THE BLOG
09/30/2014 05:49 pm ET Updated Nov 29, 2014

Matrimony

I have a friend whom I consider to be one of the most intelligent persons I know and he shared bits of wisdom in short concise statements. He has been a Child Psychologist for more than 40 years. He is Chinese and was raised in Hawaii and is a gifted pianist amongst other talents. One of his more memorable statements was "Marriage saves us from ourselves."

Archie Bunker always yelled at Edith and she played the part of the doting housewife totally subservient to her husband. On occasion, Archie showed some affection and more often Edith left us rolling on the floor with laughter after one of her replies and platitudes. The actual events of an everyday marriage are very much removed from this kind of interexchange in my opinion.

When we enter into a state of matrimony, we are young at heart and full of love (or lust) for the person we are agreeing to spend the rest of our life with. If you give that some real thought it is really scary as the rest of our life can be a long time. As time moves on, we learn all too much about this person whom we have tied the knot with. The mannerisms or habits that you never even imagined become an everyday occurrence.

• Why does that person leave everything out that is taken from a cupboard or shelf rather than putting it back in its place?
• Why does that person snore at night and keep me awake?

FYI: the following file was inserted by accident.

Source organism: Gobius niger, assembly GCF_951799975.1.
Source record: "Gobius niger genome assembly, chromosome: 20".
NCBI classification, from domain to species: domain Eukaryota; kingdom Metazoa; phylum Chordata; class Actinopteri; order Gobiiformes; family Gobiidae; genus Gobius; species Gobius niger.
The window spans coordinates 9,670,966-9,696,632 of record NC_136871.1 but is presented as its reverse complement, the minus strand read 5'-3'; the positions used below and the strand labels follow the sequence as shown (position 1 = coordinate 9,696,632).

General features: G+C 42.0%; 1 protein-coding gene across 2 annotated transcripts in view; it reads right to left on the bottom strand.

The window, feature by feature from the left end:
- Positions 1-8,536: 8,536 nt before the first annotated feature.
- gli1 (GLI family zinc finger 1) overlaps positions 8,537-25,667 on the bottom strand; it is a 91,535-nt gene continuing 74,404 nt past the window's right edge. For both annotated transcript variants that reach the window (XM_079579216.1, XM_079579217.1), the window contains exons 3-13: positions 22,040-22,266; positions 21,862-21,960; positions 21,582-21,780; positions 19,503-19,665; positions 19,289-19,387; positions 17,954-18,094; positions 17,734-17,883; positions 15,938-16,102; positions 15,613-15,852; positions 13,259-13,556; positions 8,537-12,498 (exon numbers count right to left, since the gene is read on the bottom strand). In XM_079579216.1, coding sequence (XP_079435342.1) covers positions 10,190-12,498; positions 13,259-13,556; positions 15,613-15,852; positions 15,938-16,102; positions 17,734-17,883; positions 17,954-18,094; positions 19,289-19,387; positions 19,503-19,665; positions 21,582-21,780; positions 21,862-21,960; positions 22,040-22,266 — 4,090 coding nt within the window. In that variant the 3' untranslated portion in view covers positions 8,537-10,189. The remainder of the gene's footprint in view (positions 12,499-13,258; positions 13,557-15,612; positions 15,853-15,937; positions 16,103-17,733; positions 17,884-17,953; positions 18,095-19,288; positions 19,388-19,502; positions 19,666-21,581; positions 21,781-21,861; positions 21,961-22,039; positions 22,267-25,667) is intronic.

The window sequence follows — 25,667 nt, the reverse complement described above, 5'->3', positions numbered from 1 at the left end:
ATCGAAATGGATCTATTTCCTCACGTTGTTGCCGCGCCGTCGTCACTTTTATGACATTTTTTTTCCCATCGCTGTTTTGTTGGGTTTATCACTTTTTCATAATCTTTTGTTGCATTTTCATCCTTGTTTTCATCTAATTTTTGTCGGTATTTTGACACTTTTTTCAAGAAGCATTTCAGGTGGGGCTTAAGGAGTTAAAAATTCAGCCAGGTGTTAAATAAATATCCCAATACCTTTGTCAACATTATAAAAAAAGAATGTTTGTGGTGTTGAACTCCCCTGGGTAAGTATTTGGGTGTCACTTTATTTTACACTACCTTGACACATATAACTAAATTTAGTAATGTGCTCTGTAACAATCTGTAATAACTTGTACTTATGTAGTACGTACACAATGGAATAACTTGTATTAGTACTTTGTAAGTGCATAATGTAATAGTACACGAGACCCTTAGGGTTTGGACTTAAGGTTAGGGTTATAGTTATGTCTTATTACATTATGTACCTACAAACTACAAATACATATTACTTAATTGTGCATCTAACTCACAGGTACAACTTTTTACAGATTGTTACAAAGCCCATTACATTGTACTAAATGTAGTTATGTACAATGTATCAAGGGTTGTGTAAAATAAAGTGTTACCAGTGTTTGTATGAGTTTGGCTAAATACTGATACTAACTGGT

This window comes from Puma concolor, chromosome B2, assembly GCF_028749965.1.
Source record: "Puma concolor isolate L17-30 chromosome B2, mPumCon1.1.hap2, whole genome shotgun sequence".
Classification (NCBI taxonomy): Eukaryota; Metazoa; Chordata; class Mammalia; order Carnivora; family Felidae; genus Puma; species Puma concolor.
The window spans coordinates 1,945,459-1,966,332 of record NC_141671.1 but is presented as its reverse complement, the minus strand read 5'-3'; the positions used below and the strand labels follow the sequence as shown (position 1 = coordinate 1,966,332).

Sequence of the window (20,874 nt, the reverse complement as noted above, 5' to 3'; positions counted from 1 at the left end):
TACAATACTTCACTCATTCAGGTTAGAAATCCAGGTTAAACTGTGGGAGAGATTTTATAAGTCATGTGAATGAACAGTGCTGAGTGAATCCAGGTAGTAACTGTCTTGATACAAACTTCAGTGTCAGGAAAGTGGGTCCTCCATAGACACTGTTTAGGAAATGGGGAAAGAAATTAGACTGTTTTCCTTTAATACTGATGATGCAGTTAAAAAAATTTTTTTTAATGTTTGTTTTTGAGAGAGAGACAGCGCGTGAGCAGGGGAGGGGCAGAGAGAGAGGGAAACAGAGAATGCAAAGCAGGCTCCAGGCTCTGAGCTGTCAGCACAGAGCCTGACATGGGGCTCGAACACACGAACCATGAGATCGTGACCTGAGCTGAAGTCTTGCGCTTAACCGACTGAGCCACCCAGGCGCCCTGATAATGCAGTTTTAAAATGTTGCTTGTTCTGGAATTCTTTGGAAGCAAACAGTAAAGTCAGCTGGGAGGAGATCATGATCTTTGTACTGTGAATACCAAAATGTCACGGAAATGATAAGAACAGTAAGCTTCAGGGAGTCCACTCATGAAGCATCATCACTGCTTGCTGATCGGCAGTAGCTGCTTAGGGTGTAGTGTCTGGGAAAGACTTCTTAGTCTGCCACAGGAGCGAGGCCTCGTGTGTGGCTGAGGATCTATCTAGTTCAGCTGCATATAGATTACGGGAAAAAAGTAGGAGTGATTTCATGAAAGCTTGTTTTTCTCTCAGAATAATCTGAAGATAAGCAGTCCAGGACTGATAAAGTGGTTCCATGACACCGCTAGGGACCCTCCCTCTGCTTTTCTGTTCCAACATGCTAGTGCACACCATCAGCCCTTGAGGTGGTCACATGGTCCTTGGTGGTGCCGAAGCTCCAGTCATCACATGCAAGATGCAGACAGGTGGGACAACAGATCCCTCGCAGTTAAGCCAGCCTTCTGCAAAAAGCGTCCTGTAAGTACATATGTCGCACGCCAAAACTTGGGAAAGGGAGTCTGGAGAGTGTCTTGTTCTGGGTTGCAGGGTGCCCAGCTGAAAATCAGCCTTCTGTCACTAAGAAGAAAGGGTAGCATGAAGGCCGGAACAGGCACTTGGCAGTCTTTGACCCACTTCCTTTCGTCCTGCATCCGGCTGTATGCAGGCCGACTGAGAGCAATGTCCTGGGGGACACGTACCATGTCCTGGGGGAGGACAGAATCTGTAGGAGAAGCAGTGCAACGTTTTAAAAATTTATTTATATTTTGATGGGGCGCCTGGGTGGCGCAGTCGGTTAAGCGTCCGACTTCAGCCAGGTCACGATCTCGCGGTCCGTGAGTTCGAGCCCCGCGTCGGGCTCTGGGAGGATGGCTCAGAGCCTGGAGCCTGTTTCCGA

• Why do I have to wait for her to shop and carry all of those packages?
• How come the car is so messy after he/she uses it?
• I would like a little more affection

The state of mind changes over time with your mate perhaps but over time you might realize that your mate is "there." With time comes an understanding that perhaps life might have been different with another; however, it could have been less than what you share at this moment in time.

Our physical attraction wanes over time due to commitments to other things in our life (children, work, guest in the house, in-laws in the house, and animals in the house). The years advance and we find a happy medium where we share the chores of marriage and each assumes responsibilities of what they are best suited for. The wife is supposed to be the nurturing person and always knowledgeable of what needs to be done to mend some ailment or instability. The husband is supposed to be the man and ward off all security threats and fix anything that is broken in the house plus bring home a good wage to support all the needs of the home.

All of the sudden we are in our 60s or 70s and we are totally connected after 30 or 40 years of marriage or more. We have spent more time with this person than any other person. We know their underwear size and what allergies they have. We know what can be discussed and what needs to be avoided at all costs. What really becomes apparent is that this person can be trusted and we do not function well without them being near.

The bad habits we had at the start of the marriage are dealt with and the challenges of health and weight control are part of the everyday discussions to the point of it being almost nagging. What we understand, if we stop to analyze it, is that we are here, alive and healthy hopefully because we are married. The institution of marriage has saved us from our bad habits...it has saved us from ourselves!